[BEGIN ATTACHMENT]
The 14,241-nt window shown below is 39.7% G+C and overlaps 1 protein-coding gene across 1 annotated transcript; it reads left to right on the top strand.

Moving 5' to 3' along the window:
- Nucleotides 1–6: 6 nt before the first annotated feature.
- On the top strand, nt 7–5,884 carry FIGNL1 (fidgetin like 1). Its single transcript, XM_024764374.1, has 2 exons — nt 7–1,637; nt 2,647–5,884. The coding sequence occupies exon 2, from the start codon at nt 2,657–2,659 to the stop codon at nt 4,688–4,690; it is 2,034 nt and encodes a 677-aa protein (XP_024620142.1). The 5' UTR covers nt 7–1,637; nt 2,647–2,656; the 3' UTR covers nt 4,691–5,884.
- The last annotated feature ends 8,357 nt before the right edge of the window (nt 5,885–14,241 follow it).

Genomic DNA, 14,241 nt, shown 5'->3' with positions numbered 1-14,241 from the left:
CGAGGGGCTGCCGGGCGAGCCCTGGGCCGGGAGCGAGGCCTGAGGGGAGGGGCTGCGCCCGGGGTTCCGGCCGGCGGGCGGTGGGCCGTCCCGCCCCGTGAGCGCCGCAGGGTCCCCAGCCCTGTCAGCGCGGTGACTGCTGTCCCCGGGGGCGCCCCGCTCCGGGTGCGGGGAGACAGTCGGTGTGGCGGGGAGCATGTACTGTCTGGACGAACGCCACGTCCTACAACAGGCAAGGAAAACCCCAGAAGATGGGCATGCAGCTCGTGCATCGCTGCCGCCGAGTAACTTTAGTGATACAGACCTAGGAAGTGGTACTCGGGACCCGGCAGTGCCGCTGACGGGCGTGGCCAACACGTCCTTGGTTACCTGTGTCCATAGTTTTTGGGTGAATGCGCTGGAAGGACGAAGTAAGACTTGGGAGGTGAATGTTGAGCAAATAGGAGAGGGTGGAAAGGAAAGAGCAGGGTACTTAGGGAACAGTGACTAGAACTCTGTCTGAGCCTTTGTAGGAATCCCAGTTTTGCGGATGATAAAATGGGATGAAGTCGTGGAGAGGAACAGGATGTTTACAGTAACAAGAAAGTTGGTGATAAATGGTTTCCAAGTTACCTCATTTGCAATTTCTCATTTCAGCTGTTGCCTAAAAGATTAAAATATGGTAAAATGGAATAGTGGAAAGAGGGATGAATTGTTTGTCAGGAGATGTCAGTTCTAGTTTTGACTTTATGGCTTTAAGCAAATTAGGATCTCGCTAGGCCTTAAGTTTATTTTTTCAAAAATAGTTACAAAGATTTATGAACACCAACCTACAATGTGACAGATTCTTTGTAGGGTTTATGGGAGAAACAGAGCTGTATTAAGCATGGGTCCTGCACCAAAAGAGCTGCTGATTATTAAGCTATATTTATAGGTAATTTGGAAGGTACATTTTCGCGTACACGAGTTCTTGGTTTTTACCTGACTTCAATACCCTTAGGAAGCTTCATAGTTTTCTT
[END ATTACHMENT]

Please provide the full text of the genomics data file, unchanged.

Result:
The 14,241-nt window shown below is 39.7% G+C and overlaps 1 protein-coding gene across 1 annotated transcript; it reads left to right on the top strand.

Moving 5' to 3' along the window:
- Nucleotides 1–6: 6 nt before the first annotated feature.
- On the top strand, nt 7–5,884 carry FIGNL1 (fidgetin like 1). Its single transcript, XM_024764374.1, has 2 exons — nt 7–1,637; nt 2,647–5,884. The coding sequence occupies exon 2, from the start codon at nt 2,657–2,659 to the stop codon at nt 4,688–4,690; it is 2,034 nt and encodes a 677-aa protein (XP_024620142.1). The 5' UTR covers nt 7–1,637; nt 2,647–2,656; the 3' UTR covers nt 4,691–5,884.
- The last annotated feature ends 8,357 nt before the right edge of the window (nt 5,885–14,241 follow it).

Genomic DNA, 14,241 nt, shown 5'->3' with positions numbered 1-14,241 from the left:
CGAGGGGCTGCCGGGCGAGCCCTGGGCCGGGAGCGAGGCCTGAGGGGAGGGGCTGCGCCCGGGGTTCCGGCCGGCGGGCGGTGGGCCGTCCCGCCCCGTGAGCGCCGCAGGGTCCCCAGCCCTGTCAGCGCGGTGACTGCTGTCCCCGGGGGCGCCCCGCTCCGGGTGCGGGGAGACAGTCGGTGTGGCGGGGAGCATGTACTGTCTGGACGAACGCCACGTCCTACAACAGGCAAGGAAAACCCCAGAAGATGGGCATGCAGCTCGTGCATCGCTGCCGCCGAGTAACTTTAGTGATACAGACCTAGGAAGTGGTACTCGGGACCCGGCAGTGCCGCTGACGGGCGTGGCCAACACGTCCTTGGTTACCTGTGTCCATAGTTTTTGGGTGAATGCGCTGGAAGGACGAAGTAAGACTTGGGAGGTGAATGTTGAGCAAATAGGAGAGGGTGGAAAGGAAAGAGCAGGGTACTTAGGGAACAGTGACTAGAACTCTGTCTGAGCCTTTGTAGGAATCCCAGTTTTGCGGATGATAAAATGGGATGAAGTCGTGGAGAGGAACAGGATGTTTACAGTAACAAGAAAGTTGGTGATAAATGGTTTCCAAGTTACCTCATTTGCAATTTCTCATTTCAGCTGTTGCCTAAAAGATTAAAATATGGTAAAATGGAATAGTGGAAAGAGGGATGAATTGTTTGTCAGGAGATGTCAGTTCTAGTTTTGACTTTATGGCTTTAAGCAAATTAGGATCTCGCTAGGCCTTAAGTTTATTTTTTCAAAAATAGTTACAAAGATTTATGAACACCAACCTACAATGTGACAGATTCTTTGTAGGGTTTATGGGAGAAACAGAGCTGTATTAAGCATGGGTCCTGCACCAAAAGAGCTGCTGATTATTAAGCTATATTTATAGGTAATTTGGAAGGTACATTTTCGCGTACACGAGTTCTTGGTTTTTACCTGACTTCAATACCCTTAGGAAGCTTCATAGTTTTCTT